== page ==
I’m listing my first “Tonalá” style pottery from Mexico.
It is a beautiful little bird — I believe it’s a quail.
Tonalá is actually a city in the state of Jalisco, Mexico, and a municipality within the Guadalajara Metropolitan area.
It is known as a major handicrafts center, specializing in pottery.
I’ve seen listings for Tonala style pottery signed with the initial KE for Ken Edwards. I’ve also seen Etsy and EBay sellers referencing a Ken Edward or Jorge Wilmot piece.
So, who were Jorge Wilmot and Ken Edwards?
Although Mexico has a long history of making ceramics — well before the arrival of Spaniards — more modern techniques and methods of production were introduced by the Spanish during colonial times.
And in the 1950’s and 1960’s, high-fire production were introduced by Jorge Wilmot and Ken Edwards, which is why you will see their names associated with pottery from the Tonala region of Mexico.
It was easier to find information on Jorge Wilmot, as he was a well-known Mexican artist. He was born in Monterrey, Nuevo Leon, Mexico in 1928 and died in January, 2012 at the age of 83.
Jorge Wilmot studied i n Paris, then worked in Sweden and Switzerland before returning to Monterrey, Mexico.
A little about him, excerpted from a Wikipedia article:
Wilmot’s two main contributions to Mexican ceramics were the introduction of high fire ceramics such as stoneware and blending of traditional Mexican designs and motifs with international and modern influences.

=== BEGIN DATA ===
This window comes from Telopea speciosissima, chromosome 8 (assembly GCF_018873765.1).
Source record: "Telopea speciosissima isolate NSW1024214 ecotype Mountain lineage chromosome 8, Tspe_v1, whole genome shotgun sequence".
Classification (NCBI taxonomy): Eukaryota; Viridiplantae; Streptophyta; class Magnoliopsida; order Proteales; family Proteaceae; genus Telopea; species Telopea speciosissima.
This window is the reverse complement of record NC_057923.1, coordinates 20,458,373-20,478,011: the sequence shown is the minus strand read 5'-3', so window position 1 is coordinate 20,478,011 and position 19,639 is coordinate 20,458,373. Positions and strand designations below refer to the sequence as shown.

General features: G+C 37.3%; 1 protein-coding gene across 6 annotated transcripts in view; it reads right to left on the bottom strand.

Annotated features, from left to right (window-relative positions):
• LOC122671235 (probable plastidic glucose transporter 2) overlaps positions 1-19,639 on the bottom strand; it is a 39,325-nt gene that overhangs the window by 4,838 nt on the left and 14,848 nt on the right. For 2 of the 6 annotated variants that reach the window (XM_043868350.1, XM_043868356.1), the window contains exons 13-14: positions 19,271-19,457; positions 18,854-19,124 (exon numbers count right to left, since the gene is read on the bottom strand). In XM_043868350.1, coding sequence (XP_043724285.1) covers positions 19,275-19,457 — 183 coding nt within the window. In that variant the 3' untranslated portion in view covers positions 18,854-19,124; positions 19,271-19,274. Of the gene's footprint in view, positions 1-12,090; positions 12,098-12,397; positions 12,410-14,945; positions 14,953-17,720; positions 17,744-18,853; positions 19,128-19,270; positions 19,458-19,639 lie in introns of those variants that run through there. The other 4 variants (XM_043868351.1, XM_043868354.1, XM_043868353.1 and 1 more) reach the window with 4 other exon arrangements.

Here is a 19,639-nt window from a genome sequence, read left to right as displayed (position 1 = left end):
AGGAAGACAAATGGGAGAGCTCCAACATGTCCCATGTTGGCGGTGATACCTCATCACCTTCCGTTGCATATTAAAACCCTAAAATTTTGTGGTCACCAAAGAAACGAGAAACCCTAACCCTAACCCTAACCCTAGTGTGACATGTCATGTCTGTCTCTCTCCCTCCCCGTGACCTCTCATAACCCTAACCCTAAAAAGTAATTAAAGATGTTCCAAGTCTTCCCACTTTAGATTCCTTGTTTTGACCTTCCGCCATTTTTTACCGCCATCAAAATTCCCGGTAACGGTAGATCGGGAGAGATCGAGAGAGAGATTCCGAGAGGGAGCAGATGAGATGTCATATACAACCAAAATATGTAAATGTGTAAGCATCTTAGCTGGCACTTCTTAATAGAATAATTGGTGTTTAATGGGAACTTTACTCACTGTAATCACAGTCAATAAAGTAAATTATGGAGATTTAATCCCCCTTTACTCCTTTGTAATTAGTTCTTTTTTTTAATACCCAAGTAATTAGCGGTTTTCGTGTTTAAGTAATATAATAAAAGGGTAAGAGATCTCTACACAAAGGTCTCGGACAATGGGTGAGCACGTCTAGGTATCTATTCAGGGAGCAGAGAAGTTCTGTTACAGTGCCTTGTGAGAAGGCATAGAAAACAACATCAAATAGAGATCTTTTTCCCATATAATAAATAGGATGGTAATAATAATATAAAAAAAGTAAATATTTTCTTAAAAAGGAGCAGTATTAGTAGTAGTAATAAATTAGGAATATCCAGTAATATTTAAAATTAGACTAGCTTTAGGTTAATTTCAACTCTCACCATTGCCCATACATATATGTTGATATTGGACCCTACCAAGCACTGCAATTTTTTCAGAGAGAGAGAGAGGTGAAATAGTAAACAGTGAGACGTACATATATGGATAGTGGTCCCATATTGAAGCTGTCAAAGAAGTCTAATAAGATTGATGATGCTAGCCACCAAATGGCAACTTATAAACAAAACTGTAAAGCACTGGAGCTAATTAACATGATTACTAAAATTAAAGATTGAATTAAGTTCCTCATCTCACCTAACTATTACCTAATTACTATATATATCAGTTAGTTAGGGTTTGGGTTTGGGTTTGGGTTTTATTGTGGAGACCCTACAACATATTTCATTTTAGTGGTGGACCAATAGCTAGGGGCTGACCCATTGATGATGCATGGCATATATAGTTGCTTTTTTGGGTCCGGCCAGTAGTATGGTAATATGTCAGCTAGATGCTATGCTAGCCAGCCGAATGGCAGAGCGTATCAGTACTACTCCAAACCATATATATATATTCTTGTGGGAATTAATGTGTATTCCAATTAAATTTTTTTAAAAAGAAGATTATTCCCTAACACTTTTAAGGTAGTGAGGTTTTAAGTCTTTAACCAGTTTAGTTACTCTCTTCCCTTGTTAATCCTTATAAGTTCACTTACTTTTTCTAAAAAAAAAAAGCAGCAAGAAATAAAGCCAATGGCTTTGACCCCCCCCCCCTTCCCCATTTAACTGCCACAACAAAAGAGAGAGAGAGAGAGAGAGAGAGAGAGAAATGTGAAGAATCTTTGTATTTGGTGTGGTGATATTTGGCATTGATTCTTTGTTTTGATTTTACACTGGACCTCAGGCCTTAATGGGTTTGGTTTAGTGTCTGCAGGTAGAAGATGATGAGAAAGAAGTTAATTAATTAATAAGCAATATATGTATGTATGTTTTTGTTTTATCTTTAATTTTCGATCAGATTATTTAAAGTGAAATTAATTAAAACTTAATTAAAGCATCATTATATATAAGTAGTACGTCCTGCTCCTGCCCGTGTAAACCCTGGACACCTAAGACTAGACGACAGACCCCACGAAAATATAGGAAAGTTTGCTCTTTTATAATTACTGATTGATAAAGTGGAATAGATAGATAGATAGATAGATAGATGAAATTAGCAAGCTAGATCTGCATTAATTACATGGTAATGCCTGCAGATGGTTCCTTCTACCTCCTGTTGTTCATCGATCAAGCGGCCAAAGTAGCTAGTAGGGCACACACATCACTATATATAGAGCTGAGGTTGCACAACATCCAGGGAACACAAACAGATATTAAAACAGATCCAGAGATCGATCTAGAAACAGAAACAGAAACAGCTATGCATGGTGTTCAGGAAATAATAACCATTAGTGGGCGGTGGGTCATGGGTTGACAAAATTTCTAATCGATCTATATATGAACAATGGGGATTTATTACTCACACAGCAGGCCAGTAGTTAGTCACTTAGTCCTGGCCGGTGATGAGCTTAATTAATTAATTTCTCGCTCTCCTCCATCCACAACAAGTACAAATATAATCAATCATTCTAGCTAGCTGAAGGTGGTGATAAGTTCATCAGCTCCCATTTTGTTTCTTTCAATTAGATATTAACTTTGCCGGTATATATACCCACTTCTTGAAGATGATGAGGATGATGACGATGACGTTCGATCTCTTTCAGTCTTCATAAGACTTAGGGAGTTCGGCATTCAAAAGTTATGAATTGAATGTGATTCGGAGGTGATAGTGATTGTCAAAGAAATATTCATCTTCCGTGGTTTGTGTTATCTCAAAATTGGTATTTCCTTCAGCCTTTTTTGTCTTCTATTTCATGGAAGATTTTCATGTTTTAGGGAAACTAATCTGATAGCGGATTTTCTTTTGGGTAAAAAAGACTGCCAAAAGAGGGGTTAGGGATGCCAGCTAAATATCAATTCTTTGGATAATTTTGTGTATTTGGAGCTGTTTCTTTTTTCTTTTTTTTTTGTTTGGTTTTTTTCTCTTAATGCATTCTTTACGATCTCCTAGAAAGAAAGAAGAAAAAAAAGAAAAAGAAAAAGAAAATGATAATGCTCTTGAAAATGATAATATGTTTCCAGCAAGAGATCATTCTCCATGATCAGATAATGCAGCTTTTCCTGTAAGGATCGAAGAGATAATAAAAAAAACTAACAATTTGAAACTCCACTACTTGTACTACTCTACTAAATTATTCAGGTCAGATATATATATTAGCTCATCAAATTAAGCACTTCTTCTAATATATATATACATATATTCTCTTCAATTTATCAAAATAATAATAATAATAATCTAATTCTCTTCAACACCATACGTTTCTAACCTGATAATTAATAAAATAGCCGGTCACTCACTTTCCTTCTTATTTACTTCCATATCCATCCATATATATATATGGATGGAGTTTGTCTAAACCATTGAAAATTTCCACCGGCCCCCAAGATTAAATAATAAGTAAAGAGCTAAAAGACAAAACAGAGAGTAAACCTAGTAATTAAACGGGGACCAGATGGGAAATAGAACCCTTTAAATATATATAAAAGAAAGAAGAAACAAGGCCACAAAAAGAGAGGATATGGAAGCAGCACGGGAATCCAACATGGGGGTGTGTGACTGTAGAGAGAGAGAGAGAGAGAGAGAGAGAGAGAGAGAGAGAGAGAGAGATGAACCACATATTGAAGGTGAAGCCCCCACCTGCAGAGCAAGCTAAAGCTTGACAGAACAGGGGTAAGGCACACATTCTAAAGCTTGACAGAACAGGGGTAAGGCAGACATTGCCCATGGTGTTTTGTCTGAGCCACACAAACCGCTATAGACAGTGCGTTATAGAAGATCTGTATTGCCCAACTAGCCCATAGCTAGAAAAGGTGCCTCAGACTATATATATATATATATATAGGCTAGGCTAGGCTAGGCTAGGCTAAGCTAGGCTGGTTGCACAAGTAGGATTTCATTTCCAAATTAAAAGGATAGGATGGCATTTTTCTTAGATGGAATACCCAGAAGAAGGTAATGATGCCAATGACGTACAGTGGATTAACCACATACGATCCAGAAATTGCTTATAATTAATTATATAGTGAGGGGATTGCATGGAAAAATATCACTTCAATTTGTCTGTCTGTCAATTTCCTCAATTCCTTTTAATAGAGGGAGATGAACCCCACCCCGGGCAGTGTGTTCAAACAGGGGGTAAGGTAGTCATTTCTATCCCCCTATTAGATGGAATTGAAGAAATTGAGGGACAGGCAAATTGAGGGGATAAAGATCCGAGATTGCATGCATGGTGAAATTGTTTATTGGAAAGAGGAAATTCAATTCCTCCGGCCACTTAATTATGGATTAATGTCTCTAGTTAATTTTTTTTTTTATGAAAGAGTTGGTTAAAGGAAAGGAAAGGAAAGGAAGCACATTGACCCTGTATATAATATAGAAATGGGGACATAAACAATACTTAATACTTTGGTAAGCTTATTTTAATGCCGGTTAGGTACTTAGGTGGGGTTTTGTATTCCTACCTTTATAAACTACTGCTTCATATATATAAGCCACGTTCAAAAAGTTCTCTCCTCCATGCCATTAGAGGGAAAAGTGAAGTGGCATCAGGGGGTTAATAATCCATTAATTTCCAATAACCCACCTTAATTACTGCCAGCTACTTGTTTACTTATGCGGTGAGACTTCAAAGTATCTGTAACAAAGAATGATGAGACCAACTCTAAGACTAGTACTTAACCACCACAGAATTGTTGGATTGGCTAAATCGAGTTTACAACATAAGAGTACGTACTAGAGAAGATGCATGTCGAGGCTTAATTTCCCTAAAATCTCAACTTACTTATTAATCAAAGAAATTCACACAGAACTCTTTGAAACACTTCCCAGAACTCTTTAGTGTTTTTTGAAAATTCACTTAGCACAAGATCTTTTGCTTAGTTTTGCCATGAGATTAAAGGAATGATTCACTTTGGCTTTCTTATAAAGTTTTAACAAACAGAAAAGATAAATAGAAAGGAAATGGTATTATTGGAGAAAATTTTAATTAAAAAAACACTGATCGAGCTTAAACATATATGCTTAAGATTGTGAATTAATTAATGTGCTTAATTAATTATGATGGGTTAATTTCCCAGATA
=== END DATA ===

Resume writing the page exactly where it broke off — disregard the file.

He is quoted as saying “La cerámica de las artes es una de las más antiguas y a su vez de las más modernas” (Ceramics is one of the oldest and most modern art forms.) referring to the need to preserve tradition and modify it.
Wilmot combined pre-Hispanic designs and motifs with modern elements as well as international influences, especially those from Asia.
CONACULTA credits Wilmot with revolutionizing ceramics production in Mexico and establishing the production of high-fire wares, principally in Tonalá.
He has been one of the forces behind Tonalá’s current dominance in pottery and ceramics.
Note: CONACULTA is the National Council for Culture and Arts, a Mexican Government Agency
I will add more to this blog post when I have information about Ken Edwards (I am unsure if he is still living and continuing to make pottery in Mexico or elsewhere — please comment and/or send a link if you know).
The particular Tonala bird pottery piece I am listing is signed “Solis Mexico” at the bottom.
I’ve read on a few listings that Solis is the family name of well known (and well regarded) potters from the area, but not much more than that…
I did find that there is a Solis / Tonala tile piece at the Mexican Museum in San Francisco, California — Tile with Two Birds and Flowers.
Here is the text for the above piece, from The Mexican Museum website:
And here is back angle photo of the bird pottery on my Etsy store:
You can click on the bird photo above to see the Etsy listing.
I think the colors and artwork style of the bird look very similar to the museum’s tile ceramic… what do you think?